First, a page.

• UHI increases the temperature by 2°C to 4°C in Chennai, with parts of the city recording even higher temperatures.

  • Heat leads to discomfort, health issues, and increased energy consumption.

Mitigation and Adaptation Measures:

  • Green Areas and Urban Forests: Increasing green cover, parks, and urban forests can reduce temperatures and improve air quality.

  • Water Bodies: Lakes and water bodies help cool the environment.

  • Cool Roofs and Walls: Use of reflective materials and green roofs can decrease heat absorption.

  • Energy-efficient Buildings: Better insulated and ventilated buildings using green materials and air conditioning.

  • Public Transport and Non-motorized Transport: Reducing vehicle emissions by promoting public transport and non-motorized options.

Chennai Climate Action:

  • Chennai has adopted a Climate Action Plan, led by Dr. Raghunandan B., and supported by the Chennai Metropolitan Development Authority (CMDA) and ICLEI.

  • The plan includes measures like increasing green cover, retrofitting buildings for energy efficiency, and promoting sustainable urban development.

Study and Findings by ICLEI:

  • Research by ICLEI looks at various UHI mitigation measures, including green roofs, urban forests, and cool materials.

  • Effective policies can reduce UHI impacts and support urban sustainability.

Case Studies:

  • Singapore: Uses urban forests and green areas effectively.

  • Shangha: Significant reduction in UHI through green initiatives.

  • Chennai: Specific UHI reduction strategies like green roofs, improved public transport, and water bodies.

Economic and Environmental Benefits:

  • Reducing UHI can lead to lower energy consumption and costs.

  • Improved urban environments enhance public health and quality of life.


Urban Heat Island (UHI) is a phenomenon where urban areas experience higher temperatures than their rural surroundings due to human activities and infrastructure that retain heat. Chennai, like many cities, faces significant UHI effects, which are exacerbated by climate change. The city's climate action plan focuses on mitigating these effects through green infrastructure, energy-efficient buildings, and sustainable urban planning. Similar strategies have shown positive results in cities like Singapore and Shanghai, highlighting the potential benefits of comprehensive UHI mitigation efforts. Reducing UHI can contribute to achieving climate goals, improving urban living conditions, and fostering sustainable development.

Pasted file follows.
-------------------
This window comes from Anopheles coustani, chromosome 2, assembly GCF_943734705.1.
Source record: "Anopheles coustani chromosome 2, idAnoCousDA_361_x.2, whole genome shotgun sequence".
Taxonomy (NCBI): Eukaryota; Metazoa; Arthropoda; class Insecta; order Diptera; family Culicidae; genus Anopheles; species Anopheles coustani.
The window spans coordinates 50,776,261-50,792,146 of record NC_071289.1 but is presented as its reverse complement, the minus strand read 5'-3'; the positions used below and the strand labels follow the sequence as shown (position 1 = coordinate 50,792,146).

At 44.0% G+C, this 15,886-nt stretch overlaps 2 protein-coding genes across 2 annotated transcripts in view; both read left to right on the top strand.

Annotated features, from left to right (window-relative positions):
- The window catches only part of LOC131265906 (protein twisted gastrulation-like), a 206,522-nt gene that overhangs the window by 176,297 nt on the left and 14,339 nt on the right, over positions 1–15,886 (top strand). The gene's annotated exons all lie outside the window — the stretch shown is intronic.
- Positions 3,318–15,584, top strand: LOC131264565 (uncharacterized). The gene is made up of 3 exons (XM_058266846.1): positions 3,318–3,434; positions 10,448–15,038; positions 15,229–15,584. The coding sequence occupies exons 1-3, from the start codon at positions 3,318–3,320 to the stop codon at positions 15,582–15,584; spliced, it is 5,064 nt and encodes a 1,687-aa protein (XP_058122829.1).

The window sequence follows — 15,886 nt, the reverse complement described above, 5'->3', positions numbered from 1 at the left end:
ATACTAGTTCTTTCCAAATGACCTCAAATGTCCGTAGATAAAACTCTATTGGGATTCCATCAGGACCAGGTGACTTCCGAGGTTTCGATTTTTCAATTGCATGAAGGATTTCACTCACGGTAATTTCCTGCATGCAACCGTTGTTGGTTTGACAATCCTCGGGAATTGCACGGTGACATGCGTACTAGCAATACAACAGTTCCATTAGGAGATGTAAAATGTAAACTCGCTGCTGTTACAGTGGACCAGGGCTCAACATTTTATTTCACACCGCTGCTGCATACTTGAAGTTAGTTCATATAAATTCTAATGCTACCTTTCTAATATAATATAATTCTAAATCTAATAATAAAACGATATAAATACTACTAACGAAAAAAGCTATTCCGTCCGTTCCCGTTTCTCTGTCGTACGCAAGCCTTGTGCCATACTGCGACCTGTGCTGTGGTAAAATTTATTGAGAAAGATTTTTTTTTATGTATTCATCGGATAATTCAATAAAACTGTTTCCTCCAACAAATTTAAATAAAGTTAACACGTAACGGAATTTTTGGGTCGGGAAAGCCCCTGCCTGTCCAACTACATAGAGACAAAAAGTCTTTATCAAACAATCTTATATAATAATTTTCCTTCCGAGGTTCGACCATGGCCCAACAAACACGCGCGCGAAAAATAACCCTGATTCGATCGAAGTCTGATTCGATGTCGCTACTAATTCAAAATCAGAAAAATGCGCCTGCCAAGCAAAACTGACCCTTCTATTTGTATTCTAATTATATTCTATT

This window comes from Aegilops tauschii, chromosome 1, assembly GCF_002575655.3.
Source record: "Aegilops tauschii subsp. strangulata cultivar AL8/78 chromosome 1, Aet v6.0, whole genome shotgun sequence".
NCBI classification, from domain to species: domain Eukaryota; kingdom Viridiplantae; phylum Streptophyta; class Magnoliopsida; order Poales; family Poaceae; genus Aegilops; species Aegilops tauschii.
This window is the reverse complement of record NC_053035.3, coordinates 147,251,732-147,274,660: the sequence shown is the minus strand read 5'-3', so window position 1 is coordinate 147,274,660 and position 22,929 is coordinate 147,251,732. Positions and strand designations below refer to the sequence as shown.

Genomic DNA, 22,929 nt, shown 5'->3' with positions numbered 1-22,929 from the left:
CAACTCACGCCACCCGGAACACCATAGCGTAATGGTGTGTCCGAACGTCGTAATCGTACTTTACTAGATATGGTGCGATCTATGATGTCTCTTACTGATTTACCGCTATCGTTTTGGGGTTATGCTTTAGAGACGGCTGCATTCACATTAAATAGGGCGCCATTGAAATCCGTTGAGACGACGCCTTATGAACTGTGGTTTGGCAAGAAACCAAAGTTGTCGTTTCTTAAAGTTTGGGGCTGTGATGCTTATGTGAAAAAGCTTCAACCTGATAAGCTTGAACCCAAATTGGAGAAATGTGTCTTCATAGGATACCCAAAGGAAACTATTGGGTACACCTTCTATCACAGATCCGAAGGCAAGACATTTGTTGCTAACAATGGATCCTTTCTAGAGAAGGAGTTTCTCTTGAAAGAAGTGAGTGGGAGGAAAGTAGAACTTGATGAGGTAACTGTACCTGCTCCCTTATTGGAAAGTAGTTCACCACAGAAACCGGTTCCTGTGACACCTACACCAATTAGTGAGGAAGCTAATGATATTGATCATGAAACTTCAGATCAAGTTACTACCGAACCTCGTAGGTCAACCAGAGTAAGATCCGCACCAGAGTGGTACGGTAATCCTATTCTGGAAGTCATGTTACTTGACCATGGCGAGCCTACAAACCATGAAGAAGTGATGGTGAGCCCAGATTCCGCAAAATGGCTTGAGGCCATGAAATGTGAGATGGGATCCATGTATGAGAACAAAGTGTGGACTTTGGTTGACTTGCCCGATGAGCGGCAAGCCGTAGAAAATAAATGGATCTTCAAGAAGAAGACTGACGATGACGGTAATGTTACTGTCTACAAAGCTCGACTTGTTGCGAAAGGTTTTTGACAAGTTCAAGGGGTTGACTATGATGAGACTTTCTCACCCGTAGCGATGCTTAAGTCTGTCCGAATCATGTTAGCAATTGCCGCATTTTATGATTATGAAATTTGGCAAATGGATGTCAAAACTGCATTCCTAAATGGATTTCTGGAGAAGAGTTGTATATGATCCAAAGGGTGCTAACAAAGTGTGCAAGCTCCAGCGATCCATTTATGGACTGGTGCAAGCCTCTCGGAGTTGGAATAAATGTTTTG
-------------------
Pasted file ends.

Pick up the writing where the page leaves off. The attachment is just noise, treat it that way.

What grade of coal does India produce?

General Studies Paper:

  • GS Paper 3 (Technology, Economic Development, Biodiversity, Environment, Security and Disaster Management)

  • Subtopics: Energy, Environmental Pollution, Industrial Growth, Technology Interventions in the Aid of Farmers, Economics of Animal-Rearing.

UPSC Optional Subjects:

  • Geography

  • Subtopics: Mineral and Energy Resources, Environmental Geography, Indian Geography.


Why does it need imported coal? What is the status of the country's transition away from fossil fuel?

The story so far:

  • A report by the Organized Crime and Corruption Reporting Project, backed by George Soros, revealed that in 2014, Adani Group imported "high-quality coal" from Indonesia.

  • This coal, intended for Tamil Nadu's TANGEDCO, was alleged to be "dirty coal" sold at high prices.

High-grade and low-grade coal:

  • High and Low Quality: Coal quality is evaluated based on calorific value (energy content) and the amount of carbon and ash.

  • Gross Calorific Value (GCV): Higher GCV signifies higher energy efficiency and lower impurities.

  • Grades of Coal: Seven grades exist, with top quality around 7,000 kcal/kg and the lowest between 2,200-2,500 kcal/kg, as per the Coal Ministry.

Indian coal characteristics:

  • Historically, Indian coal has been rated high in ash content and lower in calorific value.

  • Thermal coal in India has a GCV of 3,500-4,000 kcal/kg compared to 6,000 kcal/kg of imported coal.

  • Indian coal's ash content exceeds 40%, affecting efficiency and pollution.

Ash content in Indian coal:

  • Ash content increases pollution and reduces energy efficiency.